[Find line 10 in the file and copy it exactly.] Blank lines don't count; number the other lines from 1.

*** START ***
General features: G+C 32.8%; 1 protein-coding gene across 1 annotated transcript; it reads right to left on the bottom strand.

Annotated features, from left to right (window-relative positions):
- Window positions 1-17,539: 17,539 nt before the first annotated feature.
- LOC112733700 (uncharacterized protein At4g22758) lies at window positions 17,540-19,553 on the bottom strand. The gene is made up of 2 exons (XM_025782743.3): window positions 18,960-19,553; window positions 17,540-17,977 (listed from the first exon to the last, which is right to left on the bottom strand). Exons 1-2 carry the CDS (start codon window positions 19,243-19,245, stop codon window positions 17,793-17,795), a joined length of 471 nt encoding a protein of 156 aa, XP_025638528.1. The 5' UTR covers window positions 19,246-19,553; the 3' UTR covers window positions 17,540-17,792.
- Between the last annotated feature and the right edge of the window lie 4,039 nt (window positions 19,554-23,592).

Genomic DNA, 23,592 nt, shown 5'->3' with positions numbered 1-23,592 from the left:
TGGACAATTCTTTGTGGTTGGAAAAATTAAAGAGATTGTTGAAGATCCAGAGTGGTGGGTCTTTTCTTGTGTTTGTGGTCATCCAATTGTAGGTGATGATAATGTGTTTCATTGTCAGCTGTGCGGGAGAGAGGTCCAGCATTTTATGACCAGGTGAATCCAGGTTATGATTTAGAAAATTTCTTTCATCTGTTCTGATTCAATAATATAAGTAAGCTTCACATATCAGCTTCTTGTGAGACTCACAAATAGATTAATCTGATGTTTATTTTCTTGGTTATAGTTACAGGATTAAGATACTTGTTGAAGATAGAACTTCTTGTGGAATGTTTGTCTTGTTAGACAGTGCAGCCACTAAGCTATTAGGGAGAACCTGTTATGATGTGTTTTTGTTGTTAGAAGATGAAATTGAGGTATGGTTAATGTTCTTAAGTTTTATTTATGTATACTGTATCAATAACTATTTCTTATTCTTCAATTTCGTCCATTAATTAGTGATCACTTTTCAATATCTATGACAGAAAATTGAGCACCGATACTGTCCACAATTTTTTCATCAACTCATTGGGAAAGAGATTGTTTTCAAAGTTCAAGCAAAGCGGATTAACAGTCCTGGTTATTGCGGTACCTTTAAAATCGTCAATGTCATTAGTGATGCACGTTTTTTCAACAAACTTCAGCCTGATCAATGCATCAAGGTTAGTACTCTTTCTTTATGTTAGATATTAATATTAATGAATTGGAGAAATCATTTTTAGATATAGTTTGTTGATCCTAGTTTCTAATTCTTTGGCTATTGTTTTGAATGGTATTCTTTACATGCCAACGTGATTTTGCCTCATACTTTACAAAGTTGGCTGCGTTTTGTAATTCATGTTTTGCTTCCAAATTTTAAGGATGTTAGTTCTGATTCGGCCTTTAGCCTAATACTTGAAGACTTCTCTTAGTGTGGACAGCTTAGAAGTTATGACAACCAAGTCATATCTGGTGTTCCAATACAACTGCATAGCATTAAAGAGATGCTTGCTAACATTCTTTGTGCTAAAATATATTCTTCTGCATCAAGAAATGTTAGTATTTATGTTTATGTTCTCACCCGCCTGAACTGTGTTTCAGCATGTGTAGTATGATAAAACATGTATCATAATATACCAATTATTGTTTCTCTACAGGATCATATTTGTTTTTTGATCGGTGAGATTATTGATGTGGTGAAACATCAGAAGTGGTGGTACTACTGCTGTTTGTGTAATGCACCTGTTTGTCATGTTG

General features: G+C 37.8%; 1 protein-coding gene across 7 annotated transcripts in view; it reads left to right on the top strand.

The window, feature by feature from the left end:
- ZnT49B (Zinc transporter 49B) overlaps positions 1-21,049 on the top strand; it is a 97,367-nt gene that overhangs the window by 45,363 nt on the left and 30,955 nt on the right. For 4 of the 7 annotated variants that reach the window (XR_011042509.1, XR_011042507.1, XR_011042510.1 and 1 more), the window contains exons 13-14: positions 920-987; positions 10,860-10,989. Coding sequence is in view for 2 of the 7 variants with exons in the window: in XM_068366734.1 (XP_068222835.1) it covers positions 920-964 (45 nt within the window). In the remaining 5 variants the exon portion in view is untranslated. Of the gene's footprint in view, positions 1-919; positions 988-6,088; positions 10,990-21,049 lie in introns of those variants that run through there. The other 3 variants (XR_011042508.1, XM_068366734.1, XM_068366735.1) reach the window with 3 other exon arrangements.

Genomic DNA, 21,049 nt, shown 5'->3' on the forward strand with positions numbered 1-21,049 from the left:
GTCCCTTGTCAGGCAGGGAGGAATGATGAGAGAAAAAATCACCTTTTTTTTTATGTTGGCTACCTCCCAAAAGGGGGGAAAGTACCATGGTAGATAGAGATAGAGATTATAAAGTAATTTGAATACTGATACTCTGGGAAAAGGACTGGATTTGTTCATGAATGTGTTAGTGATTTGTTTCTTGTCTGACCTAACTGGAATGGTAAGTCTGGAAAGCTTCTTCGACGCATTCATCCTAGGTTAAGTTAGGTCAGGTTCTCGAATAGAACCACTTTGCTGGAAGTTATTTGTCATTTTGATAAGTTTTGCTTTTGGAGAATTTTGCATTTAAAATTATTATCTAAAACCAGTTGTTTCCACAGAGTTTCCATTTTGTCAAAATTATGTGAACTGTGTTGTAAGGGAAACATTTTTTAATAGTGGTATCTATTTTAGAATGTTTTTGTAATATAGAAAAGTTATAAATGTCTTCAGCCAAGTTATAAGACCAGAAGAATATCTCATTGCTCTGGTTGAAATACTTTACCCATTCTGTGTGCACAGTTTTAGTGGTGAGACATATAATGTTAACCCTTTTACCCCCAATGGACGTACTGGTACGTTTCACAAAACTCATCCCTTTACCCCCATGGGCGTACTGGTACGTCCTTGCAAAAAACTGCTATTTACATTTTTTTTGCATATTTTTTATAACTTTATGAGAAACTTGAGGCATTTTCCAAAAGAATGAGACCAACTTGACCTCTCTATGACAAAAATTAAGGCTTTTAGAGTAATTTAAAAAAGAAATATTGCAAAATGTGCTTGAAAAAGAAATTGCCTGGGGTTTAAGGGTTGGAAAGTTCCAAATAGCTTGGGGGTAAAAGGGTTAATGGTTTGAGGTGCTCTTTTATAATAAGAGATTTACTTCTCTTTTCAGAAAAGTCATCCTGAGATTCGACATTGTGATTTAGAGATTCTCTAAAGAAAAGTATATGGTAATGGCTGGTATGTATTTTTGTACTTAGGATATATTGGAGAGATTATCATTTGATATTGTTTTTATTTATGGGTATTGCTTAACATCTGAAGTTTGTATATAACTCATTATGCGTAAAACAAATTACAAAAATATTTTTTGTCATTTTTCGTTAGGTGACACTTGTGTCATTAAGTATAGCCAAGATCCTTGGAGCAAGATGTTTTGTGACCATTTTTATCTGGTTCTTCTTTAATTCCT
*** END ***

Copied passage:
- ZnT49B (Zinc transporter 49B) overlaps positions 1-21,049 on the top strand; it is a 97,367-nt gene that overhangs the window by 45,363 nt on the left and 30,955 nt on the right. For 4 of the 7 annotated variants that reach the window (XR_011042509.1, XR_011042507.1, XR_011042510.1 and 1 more), the window contains exons 13-14: positions 920-987; positions 10,860-10,989. Coding sequence is in view for 2 of the 7 variants with exons in the window: in XM_068366734.1 (XP_068222835.1) it covers positions 920-964 (45 nt within the window). In the remaining 5 variants the exon portion in view is untranslated. Of the gene's footprint in view, positions 1-919; positions 988-6,088; positions 10,990-21,049 lie in introns of those variants that run through there. The other 3 variants (XR_011042508.1, XM_068366734.1, XM_068366735.1) reach the window with 3 other exon arrangements.